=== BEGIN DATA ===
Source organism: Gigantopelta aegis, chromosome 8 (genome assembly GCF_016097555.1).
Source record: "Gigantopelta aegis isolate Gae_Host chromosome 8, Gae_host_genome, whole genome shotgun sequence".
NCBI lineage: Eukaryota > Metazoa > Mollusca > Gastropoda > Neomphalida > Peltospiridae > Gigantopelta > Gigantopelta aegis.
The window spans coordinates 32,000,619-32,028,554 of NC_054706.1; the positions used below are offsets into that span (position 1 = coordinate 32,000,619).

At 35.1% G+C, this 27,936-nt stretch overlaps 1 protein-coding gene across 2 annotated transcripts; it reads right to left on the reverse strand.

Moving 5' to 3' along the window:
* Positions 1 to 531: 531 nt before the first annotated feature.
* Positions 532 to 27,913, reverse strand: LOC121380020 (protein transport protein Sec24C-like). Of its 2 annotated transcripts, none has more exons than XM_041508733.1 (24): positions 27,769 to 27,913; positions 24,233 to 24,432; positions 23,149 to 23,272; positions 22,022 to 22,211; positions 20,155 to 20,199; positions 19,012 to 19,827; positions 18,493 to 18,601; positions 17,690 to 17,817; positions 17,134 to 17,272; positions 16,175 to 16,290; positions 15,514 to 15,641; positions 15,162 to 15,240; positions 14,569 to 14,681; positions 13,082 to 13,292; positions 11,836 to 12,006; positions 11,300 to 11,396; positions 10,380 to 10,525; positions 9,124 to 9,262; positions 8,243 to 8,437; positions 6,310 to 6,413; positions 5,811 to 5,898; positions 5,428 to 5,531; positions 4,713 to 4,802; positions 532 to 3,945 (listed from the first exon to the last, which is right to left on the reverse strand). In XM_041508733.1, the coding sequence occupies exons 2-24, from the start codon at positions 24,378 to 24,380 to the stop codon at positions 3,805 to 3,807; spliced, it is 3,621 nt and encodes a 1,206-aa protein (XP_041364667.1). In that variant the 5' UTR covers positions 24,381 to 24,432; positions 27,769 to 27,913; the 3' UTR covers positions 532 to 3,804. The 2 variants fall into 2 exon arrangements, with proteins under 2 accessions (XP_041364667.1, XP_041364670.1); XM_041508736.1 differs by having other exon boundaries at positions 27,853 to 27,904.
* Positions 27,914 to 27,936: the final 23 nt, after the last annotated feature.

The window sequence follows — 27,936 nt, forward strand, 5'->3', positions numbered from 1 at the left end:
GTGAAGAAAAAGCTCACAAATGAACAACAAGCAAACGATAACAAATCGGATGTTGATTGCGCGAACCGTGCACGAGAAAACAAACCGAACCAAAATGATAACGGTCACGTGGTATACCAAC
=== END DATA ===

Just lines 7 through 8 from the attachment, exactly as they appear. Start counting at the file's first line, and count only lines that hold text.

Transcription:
* Positions 1 to 531: 531 nt before the first annotated feature.
* Positions 532 to 27,913, reverse strand: LOC121380020 (protein transport protein Sec24C-like). Of its 2 annotated transcripts, none has more exons than XM_041508733.1 (24): positions 27,769 to 27,913; positions 24,233 to 24,432; positions 23,149 to 23,272; positions 22,022 to 22,211; positions 20,155 to 20,199; positions 19,012 to 19,827; positions 18,493 to 18,601; positions 17,690 to 17,817; positions 17,134 to 17,272; positions 16,175 to 16,290; positions 15,514 to 15,641; positions 15,162 to 15,240; positions 14,569 to 14,681; positions 13,082 to 13,292; positions 11,836 to 12,006; positions 11,300 to 11,396; positions 10,380 to 10,525; positions 9,124 to 9,262; positions 8,243 to 8,437; positions 6,310 to 6,413; positions 5,811 to 5,898; positions 5,428 to 5,531; positions 4,713 to 4,802; positions 532 to 3,945 (listed from the first exon to the last, which is right to left on the reverse strand). In XM_041508733.1, the coding sequence occupies exons 2-24, from the start codon at positions 24,378 to 24,380 to the stop codon at positions 3,805 to 3,807; spliced, it is 3,621 nt and encodes a 1,206-aa protein (XP_041364667.1). In that variant the 5' UTR covers positions 24,381 to 24,432; positions 27,769 to 27,913; the 3' UTR covers positions 532 to 3,804. The 2 variants fall into 2 exon arrangements, with proteins under 2 accessions (XP_041364667.1, XP_041364670.1); XM_041508736.1 differs by having other exon boundaries at positions 27,853 to 27,904.